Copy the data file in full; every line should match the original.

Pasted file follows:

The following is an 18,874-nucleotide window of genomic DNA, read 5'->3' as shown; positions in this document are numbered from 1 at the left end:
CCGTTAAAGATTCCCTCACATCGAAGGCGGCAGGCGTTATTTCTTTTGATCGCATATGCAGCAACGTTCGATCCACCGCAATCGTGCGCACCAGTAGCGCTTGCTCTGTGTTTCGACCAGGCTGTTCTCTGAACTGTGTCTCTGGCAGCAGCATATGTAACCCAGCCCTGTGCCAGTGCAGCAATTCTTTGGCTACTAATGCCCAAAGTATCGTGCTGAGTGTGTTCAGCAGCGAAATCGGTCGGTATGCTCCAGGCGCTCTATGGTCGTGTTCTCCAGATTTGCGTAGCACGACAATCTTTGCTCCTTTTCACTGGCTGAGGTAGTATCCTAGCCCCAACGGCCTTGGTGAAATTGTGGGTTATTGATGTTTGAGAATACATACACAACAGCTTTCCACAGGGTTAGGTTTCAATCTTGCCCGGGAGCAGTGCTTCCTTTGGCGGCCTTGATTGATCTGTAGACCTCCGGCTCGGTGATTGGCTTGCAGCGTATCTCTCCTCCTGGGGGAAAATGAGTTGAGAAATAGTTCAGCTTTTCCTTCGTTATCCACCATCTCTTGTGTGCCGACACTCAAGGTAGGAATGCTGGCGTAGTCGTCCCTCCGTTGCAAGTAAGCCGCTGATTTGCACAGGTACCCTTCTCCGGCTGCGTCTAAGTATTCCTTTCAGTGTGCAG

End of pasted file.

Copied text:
The following is an 18,874-nucleotide window of genomic DNA, read 5'->3' as shown; positions in this document are numbered from 1 at the left end:
CCGTTAAAGATTCCCTCACATCGAAGGCGGCAGGCGTTATTTCTTTTGATCGCATATGCAGCAACGTTCGATCCACCGCAATCGTGCGCACCAGTAGCGCTTGCTCTGTGTTTCGACCAGGCTGTTCTCTGAACTGTGTCTCTGGCAGCAGCATATGTAACCCAGCCCTGTGCCAGTGCAGCAATTCTTTGGCTACTAATGCCCAAAGTATCGTGCTGAGTGTGTTCAGCAGCGAAATCGGTCGGTATGCTCCAGGCGCTCTATGGTCGTGTTCTCCAGATTTGCGTAGCACGACAATCTTTGCTCCTTTTCACTGGCTGAGGTAGTATCCTAGCCCCAACGGCCTTGGTGAAATTGTGGGTTATTGATGTTTGAGAATACATACACAACAGCTTTCCACAGGGTTAGGTTTCAATCTTGCCCGGGAGCAGTGCTTCCTTTGGCGGCCTTGATTGATCTGTAGACCTCCGGCTCGGTGATTGGCTTGCAGCGTATCTCTCCTCCTGGGGGAAAATGAGTTGAGAAATAGTTCAGCTTTTCCTTCGTTATCCACCATCTCTTGTGTGCCGACACTCAAGGTAGGAATGCTGGCGTAGTCGTCCCTCCGTTGCAAGTAAGCCGCTGATTTGCACAGGTACCCTTCTCCGGCTGCGTCTAAGTATTCCTTTCAGTGTGCAG